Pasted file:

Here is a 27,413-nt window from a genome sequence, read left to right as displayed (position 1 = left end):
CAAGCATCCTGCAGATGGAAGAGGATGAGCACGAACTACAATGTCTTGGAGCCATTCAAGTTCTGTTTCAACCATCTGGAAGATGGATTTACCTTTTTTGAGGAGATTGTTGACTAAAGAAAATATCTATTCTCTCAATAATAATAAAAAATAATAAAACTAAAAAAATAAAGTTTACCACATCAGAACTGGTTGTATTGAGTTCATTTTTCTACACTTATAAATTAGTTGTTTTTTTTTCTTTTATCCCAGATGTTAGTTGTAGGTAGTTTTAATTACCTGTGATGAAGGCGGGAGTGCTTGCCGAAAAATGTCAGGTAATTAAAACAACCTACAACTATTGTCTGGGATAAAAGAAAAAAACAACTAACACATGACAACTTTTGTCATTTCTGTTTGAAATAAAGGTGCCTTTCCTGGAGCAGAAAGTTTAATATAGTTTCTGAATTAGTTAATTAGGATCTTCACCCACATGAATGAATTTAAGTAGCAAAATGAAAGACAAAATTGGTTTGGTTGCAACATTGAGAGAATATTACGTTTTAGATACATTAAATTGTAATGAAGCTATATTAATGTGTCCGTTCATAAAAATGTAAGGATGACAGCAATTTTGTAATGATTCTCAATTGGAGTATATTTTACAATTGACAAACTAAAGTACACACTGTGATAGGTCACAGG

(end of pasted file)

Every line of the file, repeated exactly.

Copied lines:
Here is a 27,413-nt window from a genome sequence, read left to right as displayed (position 1 = left end):
CAAGCATCCTGCAGATGGAAGAGGATGAGCACGAACTACAATGTCTTGGAGCCATTCAAGTTCTGTTTCAACCATCTGGAAGATGGATTTACCTTTTTTGAGGAGATTGTTGACTAAAGAAAATATCTATTCTCTCAATAATAATAAAAAATAATAAAACTAAAAAAATAAAGTTTACCACATCAGAACTGGTTGTATTGAGTTCATTTTTCTACACTTATAAATTAGTTGTTTTTTTTTCTTTTATCCCAGATGTTAGTTGTAGGTAGTTTTAATTACCTGTGATGAAGGCGGGAGTGCTTGCCGAAAAATGTCAGGTAATTAAAACAACCTACAACTATTGTCTGGGATAAAAGAAAAAAACAACTAACACATGACAACTTTTGTCATTTCTGTTTGAAATAAAGGTGCCTTTCCTGGAGCAGAAAGTTTAATATAGTTTCTGAATTAGTTAATTAGGATCTTCACCCACATGAATGAATTTAAGTAGCAAAATGAAAGACAAAATTGGTTTGGTTGCAACATTGAGAGAATATTACGTTTTAGATACATTAAATTGTAATGAAGCTATATTAATGTGTCCGTTCATAAAAATGTAAGGATGACAGCAATTTTGTAATGATTCTCAATTGGAGTATATTTTACAATTGACAAACTAAAGTACACACTGTGATAGGTCACAGG